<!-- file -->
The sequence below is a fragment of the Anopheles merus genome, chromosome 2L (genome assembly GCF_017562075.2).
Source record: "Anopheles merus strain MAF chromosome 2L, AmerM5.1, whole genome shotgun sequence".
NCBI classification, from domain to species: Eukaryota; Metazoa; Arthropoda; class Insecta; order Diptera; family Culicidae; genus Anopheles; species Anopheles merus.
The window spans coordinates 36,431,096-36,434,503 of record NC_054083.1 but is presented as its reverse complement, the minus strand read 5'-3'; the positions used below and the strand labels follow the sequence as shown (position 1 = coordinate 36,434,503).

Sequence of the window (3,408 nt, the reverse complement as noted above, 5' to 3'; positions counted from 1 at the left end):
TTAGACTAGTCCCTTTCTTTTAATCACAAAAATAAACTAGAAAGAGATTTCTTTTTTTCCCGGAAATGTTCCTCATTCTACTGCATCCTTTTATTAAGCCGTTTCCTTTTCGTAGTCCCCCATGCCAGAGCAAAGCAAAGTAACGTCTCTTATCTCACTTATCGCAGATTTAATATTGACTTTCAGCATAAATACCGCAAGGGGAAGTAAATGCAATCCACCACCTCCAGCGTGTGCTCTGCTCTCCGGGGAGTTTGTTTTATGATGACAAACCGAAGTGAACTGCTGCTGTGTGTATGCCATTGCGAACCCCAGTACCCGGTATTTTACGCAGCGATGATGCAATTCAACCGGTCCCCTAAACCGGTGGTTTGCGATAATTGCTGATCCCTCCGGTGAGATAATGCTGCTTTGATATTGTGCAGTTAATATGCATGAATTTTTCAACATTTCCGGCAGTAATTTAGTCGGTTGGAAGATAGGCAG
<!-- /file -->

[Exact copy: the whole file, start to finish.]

The sequence below is a fragment of the Anopheles merus genome, chromosome 2L (genome assembly GCF_017562075.2).
Source record: "Anopheles merus strain MAF chromosome 2L, AmerM5.1, whole genome shotgun sequence".
NCBI classification, from domain to species: Eukaryota; Metazoa; Arthropoda; class Insecta; order Diptera; family Culicidae; genus Anopheles; species Anopheles merus.
The window spans coordinates 36,431,096-36,434,503 of record NC_054083.1 but is presented as its reverse complement, the minus strand read 5'-3'; the positions used below and the strand labels follow the sequence as shown (position 1 = coordinate 36,434,503).

Sequence of the window (3,408 nt, the reverse complement as noted above, 5' to 3'; positions counted from 1 at the left end):
TTAGACTAGTCCCTTTCTTTTAATCACAAAAATAAACTAGAAAGAGATTTCTTTTTTTCCCGGAAATGTTCCTCATTCTACTGCATCCTTTTATTAAGCCGTTTCCTTTTCGTAGTCCCCCATGCCAGAGCAAAGCAAAGTAACGTCTCTTATCTCACTTATCGCAGATTTAATATTGACTTTCAGCATAAATACCGCAAGGGGAAGTAAATGCAATCCACCACCTCCAGCGTGTGCTCTGCTCTCCGGGGAGTTTGTTTTATGATGACAAACCGAAGTGAACTGCTGCTGTGTGTATGCCATTGCGAACCCCAGTACCCGGTATTTTACGCAGCGATGATGCAATTCAACCGGTCCCCTAAACCGGTGGTTTGCGATAATTGCTGATCCCTCCGGTGAGATAATGCTGCTTTGATATTGTGCAGTTAATATGCATGAATTTTTCAACATTTCCGGCAGTAATTTAGTCGGTTGGAAGATAGGCAG